One of the videos that I made at SEMA (with my friend Mark’s generous help) received more than 13k views on YouTube during a 3 day period late last week. What follows is a description of how this happened, what caused this massive increase in views, and what we can learn from this particular experience.
First, some background on the video:
Toyota debuted a “sportsman edition” Toyota Tundra concept truck at this year’s SEMA auto show, and I was lucky enough to be able to interview one of the truck’s creators. With help (thanks again Mark), I got the video below edited and uploaded to YouTube on November 7th, 2010.
Yes, that’s me in the video conducting the interview.
When The Increase in Views Occurred
Between November 7th and December 14th, the video received a small number of views (just about 500). Not huge, but not too shabby considering how narrow this niche is. However, starting on December 15th and continuing through December 18th, the video was viewed 13,616 times.
When I first noticed the number of views last Friday, I wanted to know what was going on.
Where Did The Views Come From?
I looked at the video’s insight information Friday afternoon and it said that traffic was coming from the YouTube homepage…which was exciting but a little hard to believe. Videos that appear on YouTube’s homepage usually need a great number of views (and likes and comments) before they will be placed, and this video certainly didn’t fit that criteria with only 500 views. However, without any other info, I assumed the insight info was correct and suspected that YouTube’s new homepage algorithm was responsible.
On Sunday the 19th, I pulled up stats again and it was clear that the video viewers didn’t come from the YouTube homepage. Instead, based on the referring URI’s, it looked like the video had been referenced in an email newsletter:
You can view this data yourself right now by visiting the video page (here) and then clicking the graph icon just to the right of the video view count (the icon is titled “Show Video Statistics”). You can view this kind of data for a lot of videos, in fact, provided the owner of the video has allowed the data to remain public.
I also logged into my YouTube account and checked my insight “discovery” stats:
As you can see from the first source graphic, there are a lot of odd referring domains that end in “yahoo.co” as well as “mail.aol.com” – these are all domains that represent email accounts. Looking through the video’s “discovery” information (second graphic – available only in my account) you see that 48% of the video views came from an external website. Clicking on that link shows much of the same data we see in the first graphic.
After doing a little digging, I found the URI that looked like it could be the source of the email – namgnewsletter.com. NAMG stands for “North American Membership Group Holdings,” the parent company of HuntingClub.com (a.k.a. the North American Hunting Club). A little searching led me to this newsletter dated December 16th, 2010 that featured five separate links to the video I created.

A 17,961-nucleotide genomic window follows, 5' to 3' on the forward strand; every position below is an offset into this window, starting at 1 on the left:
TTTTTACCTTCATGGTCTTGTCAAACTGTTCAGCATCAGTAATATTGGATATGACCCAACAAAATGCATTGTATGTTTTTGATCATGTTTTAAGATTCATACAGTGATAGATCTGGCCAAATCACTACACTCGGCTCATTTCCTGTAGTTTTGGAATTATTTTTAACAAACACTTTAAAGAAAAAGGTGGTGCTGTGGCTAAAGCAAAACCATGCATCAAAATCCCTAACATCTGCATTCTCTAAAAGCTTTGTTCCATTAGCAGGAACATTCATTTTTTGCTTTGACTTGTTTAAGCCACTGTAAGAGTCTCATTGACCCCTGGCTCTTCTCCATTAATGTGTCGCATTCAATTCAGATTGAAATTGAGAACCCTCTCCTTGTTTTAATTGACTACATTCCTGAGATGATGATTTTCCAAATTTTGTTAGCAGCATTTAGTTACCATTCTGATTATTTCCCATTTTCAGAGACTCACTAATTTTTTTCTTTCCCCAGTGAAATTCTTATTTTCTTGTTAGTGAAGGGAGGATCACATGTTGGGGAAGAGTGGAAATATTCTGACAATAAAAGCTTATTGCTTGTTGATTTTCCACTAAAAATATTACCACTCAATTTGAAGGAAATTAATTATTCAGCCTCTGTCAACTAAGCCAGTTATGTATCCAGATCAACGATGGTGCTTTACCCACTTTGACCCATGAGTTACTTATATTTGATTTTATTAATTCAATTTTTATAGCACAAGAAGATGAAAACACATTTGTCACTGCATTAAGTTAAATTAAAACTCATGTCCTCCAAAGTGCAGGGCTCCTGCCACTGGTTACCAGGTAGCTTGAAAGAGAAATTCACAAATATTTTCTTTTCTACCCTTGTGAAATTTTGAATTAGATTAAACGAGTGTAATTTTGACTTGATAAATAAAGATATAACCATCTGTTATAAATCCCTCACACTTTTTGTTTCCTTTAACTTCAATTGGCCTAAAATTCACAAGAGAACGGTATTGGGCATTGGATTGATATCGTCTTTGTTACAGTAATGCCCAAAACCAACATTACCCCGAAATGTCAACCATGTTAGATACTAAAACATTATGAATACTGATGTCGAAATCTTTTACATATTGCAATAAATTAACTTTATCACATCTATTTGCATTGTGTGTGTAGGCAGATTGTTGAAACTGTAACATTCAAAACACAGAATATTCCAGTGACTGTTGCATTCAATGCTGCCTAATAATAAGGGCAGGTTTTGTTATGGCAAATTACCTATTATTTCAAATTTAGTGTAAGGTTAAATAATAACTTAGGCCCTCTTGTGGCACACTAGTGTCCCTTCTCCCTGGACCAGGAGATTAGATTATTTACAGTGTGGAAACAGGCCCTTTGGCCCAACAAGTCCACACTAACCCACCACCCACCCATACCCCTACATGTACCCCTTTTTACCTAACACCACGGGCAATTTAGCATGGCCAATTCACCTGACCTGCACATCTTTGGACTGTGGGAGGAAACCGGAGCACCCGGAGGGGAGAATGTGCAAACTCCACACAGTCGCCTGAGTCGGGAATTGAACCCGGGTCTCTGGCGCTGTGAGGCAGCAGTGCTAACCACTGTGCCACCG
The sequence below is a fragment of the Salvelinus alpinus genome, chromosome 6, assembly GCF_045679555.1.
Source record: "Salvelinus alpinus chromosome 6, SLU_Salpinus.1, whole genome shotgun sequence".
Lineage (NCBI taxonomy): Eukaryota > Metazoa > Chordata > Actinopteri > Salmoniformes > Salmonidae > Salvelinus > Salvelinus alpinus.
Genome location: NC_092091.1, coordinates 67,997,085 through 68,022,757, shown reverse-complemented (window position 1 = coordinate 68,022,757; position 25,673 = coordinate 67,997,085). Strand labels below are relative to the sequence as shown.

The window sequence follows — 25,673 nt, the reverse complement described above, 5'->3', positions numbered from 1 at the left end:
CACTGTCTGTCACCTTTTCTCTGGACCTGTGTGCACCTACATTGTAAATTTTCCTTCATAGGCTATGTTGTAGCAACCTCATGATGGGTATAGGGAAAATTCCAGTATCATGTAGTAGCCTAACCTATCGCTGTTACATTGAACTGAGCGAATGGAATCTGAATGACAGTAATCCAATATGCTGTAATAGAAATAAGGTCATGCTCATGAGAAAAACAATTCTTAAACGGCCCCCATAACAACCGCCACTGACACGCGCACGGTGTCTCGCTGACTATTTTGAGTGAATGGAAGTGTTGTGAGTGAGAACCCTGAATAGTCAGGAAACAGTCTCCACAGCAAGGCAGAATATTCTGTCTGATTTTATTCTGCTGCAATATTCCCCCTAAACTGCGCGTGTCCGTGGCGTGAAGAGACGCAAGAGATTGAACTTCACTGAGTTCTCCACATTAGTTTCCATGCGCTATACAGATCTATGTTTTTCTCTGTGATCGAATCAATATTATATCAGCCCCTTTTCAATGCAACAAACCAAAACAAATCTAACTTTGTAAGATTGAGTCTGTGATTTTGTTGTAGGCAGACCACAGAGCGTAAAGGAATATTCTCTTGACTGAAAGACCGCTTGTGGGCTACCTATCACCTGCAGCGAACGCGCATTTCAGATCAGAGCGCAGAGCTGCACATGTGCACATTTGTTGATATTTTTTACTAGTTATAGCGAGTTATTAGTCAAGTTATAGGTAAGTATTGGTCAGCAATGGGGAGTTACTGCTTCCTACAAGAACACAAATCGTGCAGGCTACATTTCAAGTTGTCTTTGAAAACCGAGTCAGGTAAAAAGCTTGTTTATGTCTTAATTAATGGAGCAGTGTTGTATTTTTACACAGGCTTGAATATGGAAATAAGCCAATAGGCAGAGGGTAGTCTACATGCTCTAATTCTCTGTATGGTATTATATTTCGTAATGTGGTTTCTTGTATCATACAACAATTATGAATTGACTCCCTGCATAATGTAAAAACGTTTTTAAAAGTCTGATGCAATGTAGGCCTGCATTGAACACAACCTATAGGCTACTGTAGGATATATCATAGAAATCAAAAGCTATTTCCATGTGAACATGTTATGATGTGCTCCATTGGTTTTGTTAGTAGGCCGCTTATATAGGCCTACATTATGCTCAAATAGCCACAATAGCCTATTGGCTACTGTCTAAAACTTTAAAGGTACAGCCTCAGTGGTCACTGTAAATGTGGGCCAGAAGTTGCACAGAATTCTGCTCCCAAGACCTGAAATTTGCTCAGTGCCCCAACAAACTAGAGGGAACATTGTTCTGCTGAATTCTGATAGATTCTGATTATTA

I’m reasonably sure that the explosion in views was a direct result of this email newsletter. Since I did not contact NAMG and request placement, I can only assume that they found this video on their own.
1. Internet video production quality doesn’t have to be top-notch. I’ve said this for a long time, but this little lesson only confirms it: people like authenticity, and while my interview video certainly isn’t low quality, it’s not something you would see on television either…and yet it was good enough to be featured in a newsletter sent out to thousands of people.
2. YouTube insight data can’t be trusted right away. When I looked at my data on the 16th, it showed that my video was getting traffic from the YouTube homepage. Two days later, it said no such thing. Therefore, I suggest giving data a couple of days to “settle” before doing any analysis.
3. Never underestimate the power of email marketing. HuntingClub.com has an email list that’s big enough to generate 13k + video views in less than 72 hours…imagine what happens when they promote a product or service? If your company isn’t leveraging email marketing, now would be a good time to start.
4. Ask viewers to “thumbs up” your video using YouTube’s annotation tool. If I had taken the time to add the annotation “If you like this video, please give it a thumbs up” I might have dozens of likes instead of just 19. Likes would have translated to higher rankings on YouTube for this video, more search traffic, and ultimately even more views.
5. Ask viewers to subscribe to your channel via annotations. Same as above, only this time I could have asked for subscribers.